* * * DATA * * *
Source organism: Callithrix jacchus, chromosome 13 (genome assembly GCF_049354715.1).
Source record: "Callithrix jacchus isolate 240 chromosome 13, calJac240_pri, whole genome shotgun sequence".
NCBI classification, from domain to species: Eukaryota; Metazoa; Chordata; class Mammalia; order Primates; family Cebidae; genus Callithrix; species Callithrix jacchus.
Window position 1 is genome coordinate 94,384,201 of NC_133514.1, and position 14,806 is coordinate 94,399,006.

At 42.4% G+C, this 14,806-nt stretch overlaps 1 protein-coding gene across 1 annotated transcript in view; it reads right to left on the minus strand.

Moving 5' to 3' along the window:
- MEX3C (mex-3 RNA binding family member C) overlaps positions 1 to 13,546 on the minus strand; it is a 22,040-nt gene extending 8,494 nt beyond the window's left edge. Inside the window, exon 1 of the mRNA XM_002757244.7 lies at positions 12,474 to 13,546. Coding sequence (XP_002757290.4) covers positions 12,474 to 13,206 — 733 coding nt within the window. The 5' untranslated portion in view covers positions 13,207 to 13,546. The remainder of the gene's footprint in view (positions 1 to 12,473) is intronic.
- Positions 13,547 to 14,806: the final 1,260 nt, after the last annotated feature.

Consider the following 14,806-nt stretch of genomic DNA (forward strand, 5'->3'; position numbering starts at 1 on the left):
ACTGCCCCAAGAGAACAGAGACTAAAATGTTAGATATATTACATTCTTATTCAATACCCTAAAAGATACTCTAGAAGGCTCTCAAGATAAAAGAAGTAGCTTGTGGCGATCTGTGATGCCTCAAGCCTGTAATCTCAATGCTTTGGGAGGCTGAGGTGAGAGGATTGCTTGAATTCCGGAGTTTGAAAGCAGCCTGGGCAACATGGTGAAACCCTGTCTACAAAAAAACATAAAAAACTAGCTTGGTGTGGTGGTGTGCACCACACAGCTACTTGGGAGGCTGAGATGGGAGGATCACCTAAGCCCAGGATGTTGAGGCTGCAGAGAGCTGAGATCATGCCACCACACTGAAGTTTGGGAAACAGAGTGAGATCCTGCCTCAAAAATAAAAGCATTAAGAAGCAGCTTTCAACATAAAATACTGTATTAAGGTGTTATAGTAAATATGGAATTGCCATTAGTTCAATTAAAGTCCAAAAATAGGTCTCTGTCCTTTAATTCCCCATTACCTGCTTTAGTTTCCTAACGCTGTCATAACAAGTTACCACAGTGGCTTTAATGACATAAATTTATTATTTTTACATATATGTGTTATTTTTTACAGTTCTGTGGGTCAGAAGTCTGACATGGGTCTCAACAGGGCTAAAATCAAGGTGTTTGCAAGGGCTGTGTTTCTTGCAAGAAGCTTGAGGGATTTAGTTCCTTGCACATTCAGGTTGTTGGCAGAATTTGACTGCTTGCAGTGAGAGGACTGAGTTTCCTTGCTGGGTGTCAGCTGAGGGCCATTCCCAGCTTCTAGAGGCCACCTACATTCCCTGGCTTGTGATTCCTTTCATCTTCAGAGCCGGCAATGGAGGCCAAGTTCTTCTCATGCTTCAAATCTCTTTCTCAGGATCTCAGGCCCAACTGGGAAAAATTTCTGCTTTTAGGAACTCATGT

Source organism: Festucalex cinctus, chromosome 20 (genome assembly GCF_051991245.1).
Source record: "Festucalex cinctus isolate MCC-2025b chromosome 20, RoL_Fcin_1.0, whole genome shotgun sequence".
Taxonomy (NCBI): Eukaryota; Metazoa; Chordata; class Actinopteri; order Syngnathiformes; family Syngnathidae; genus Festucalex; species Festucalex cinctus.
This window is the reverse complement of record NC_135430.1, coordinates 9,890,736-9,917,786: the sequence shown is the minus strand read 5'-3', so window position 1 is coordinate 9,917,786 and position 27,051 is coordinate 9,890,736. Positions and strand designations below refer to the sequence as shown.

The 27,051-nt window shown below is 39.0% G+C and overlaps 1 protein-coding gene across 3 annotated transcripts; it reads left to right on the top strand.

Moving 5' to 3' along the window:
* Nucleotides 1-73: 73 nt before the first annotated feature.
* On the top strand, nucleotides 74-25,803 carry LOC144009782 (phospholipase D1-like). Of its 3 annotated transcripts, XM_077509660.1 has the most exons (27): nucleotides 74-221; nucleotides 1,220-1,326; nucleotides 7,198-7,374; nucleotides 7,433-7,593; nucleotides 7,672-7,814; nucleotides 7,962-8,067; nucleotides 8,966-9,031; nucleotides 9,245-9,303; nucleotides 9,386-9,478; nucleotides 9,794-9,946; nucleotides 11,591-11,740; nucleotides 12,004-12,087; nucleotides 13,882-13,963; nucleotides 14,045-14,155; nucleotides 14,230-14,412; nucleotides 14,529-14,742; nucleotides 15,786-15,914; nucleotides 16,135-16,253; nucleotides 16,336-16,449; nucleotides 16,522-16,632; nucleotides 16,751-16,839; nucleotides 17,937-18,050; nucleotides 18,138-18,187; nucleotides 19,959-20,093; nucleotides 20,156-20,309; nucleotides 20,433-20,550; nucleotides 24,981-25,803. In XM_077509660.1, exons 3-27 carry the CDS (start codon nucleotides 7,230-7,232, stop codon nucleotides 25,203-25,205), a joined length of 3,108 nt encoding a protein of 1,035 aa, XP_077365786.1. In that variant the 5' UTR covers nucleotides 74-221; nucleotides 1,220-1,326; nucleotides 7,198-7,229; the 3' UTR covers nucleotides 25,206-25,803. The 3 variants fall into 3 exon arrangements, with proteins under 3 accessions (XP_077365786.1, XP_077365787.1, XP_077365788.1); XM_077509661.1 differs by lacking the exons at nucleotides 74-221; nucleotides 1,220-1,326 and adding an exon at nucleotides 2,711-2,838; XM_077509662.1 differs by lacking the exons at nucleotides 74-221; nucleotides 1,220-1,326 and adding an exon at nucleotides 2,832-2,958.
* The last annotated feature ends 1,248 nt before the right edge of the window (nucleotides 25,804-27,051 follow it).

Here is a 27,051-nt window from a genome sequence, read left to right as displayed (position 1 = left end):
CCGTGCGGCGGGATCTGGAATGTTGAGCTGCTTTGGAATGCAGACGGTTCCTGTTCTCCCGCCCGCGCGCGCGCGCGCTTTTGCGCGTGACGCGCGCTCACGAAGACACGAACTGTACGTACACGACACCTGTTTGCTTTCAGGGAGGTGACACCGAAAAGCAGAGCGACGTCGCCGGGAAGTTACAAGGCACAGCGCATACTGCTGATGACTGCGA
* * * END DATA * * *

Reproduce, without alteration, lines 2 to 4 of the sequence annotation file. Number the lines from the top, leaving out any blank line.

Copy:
Source record: "Callithrix jacchus isolate 240 chromosome 13, calJac240_pri, whole genome shotgun sequence".
NCBI classification, from domain to species: Eukaryota; Metazoa; Chordata; class Mammalia; order Primates; family Cebidae; genus Callithrix; species Callithrix jacchus.
Window position 1 is genome coordinate 94,384,201 of NC_133514.1, and position 14,806 is coordinate 94,399,006.